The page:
Updated from 10:54 a.m. EDTShares of Sirva ( SIR) were among the NYSE's losers Wednesday, falling 24.5% after the company posted third-quarter earnings and sales that fell significantly below expectations. It also warned that 2004 and 2005 earnings would miss. Excluding items, the moving-services company earned 34 cents a share on sales of $710.7 million. Analysts polled by Thomson First Call were expecting earnings of 53 cents a share on sales of $818.7 million. The company said that its insurance and European operations hampered its results during the quarter. Looking ahead, Sirva forecast 2004 earnings of 85 cents to 87 cents a share. It blamed the weak outlook on higher reserves for insurance claims and poor market conditions in Europe. Analysts had been expecting Sirva to earn $1.17 a share. For 2005, Sirva forecast a profit of $1.25 to $1.30 a share, which is below the $1.47 that analysts had been expecting. Shares traded down $5.83 to $17.95. La-Z-Boy ( LZB) slumped 3.3% after the company posted second-quarter earnings that fell below expectations. The furniture maker earned 17 cents a share on sales of $533.7 million. Analysts were expecting earnings of 21 cents a share on sales of $527.9 million. Looking ahead, the company said it continues to face high energy and raw material costs, rising interest rates, and indifferent consumer confidence. As a result, La-Z-Boy forecast third-quarter earnings of 11 cents to 14 cents a share, which includes a restructuring charge of 1 cent a share and up to 3 cents a share from the consolidation of variable interest entities. Excluding items, the company could earn anywhere from 15 cents to 19 cents a share. Analysts, however, had been expecting earnings of 25 cents a share during the third quarter. Shares traded down 47 cents to $13.86. Shares of Wet Seal rose 3.9% after the company announced the resignation of CEO Peter Whitford, and a $50 million cash infusion by investors led by the Connecticut hedge fund SAC Capital. Joseph Deckop, who will serve as interim CEO, will replace Whitford. Shares traded up 7 cents to $1.86.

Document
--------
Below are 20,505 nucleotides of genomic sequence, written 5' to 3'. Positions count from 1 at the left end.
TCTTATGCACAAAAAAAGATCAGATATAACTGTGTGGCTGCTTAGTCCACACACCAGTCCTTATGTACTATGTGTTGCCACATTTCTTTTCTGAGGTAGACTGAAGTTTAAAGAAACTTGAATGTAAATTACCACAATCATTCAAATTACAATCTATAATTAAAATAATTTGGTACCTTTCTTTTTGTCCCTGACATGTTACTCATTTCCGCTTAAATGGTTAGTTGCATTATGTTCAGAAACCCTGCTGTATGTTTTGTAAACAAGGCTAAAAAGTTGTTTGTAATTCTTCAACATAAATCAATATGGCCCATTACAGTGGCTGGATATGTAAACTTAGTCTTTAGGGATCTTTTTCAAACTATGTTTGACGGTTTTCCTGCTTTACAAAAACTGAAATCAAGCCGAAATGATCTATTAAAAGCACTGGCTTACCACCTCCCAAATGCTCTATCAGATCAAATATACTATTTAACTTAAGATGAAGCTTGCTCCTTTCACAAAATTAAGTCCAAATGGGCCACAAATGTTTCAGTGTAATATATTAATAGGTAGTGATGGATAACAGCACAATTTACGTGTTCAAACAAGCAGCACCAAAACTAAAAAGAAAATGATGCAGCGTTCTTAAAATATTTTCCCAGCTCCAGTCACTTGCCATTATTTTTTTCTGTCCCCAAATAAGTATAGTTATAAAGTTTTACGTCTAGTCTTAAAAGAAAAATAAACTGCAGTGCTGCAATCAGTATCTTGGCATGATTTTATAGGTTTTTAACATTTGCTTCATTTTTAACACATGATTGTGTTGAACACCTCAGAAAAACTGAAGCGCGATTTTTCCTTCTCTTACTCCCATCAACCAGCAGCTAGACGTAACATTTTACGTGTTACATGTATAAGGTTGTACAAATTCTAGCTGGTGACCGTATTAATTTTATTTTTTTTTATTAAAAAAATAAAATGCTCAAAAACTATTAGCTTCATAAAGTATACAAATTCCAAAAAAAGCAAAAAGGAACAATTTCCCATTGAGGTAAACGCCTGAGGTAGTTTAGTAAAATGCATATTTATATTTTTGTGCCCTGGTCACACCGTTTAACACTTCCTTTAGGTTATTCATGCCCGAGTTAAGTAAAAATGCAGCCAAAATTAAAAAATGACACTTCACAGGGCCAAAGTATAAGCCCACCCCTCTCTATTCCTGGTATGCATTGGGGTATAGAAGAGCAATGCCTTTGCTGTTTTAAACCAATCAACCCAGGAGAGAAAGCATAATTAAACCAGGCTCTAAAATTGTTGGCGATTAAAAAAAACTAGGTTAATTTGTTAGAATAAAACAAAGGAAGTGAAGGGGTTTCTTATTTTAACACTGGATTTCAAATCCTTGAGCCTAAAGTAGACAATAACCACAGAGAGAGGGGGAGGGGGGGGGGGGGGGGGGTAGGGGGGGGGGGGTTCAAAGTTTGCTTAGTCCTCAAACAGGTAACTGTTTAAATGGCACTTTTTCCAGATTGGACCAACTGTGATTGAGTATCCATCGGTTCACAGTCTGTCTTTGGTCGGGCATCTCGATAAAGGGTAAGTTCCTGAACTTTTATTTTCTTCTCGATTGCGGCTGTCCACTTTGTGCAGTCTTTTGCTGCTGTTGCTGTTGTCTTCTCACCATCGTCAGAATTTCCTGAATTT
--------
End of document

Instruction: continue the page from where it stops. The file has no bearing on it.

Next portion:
Aramark rose 7.6% after it posted fourth-quarter earnings results above expectations. Excluding items, the food service provider earned 47 cents a share on sales of $2.62 billion. Analysts were expecting earnings of 46 cents a share on sales of $2.61 billion. Looking ahead, the company forecast first-quarter earnings of 36 cents to 38 cents a share on sales of $2.6 billion to $2.7 billion. For the full year, it expects earnings of $1.50 to $1.60 a share on sales of $10.7 billion to $11 billion. Forecasts for both periods are in line with analysts' expectations. Shares traded up $1.80 to $25.45. Shares of Blyth ( BTH) fell 5.8% after the company warned that third-quarter earnings results would fall below expectations. The company forecast earnings of 70 cents to 74 cents a share. Analysts had been expecting earnings of 86 cents a share. Blyth blamed the earnings shortfall on disappointing North American sales, which were affected by high gasoline prices, hurricanes and other items. Shares of the candle maker traded down $1.85 to $29.95. NYSE volume leaders included Lucent , up 9 cents to $3.76; Pfizer ( PFE), down 52 cents to $27.47; Merck ( MRK), up 41 cents to $26.41; Motorola , up 51 cents to $17.18; Time Warner ( TWX), down 1 cent to $17.03; and Nortel Networks , unchanged at $3.58. Nasdaq volume leaders included Cisco ( CSCO), down $1.31 to $18.44; Intel ( INTC), down 22 cents to $22.86; Microsoft ( MSFT), down 4 cents to $29.73; Sun Microsystems ( SUNW), down 13 cents to $4.60; and Oracle ( ORCL), up 3 cents to $13.38.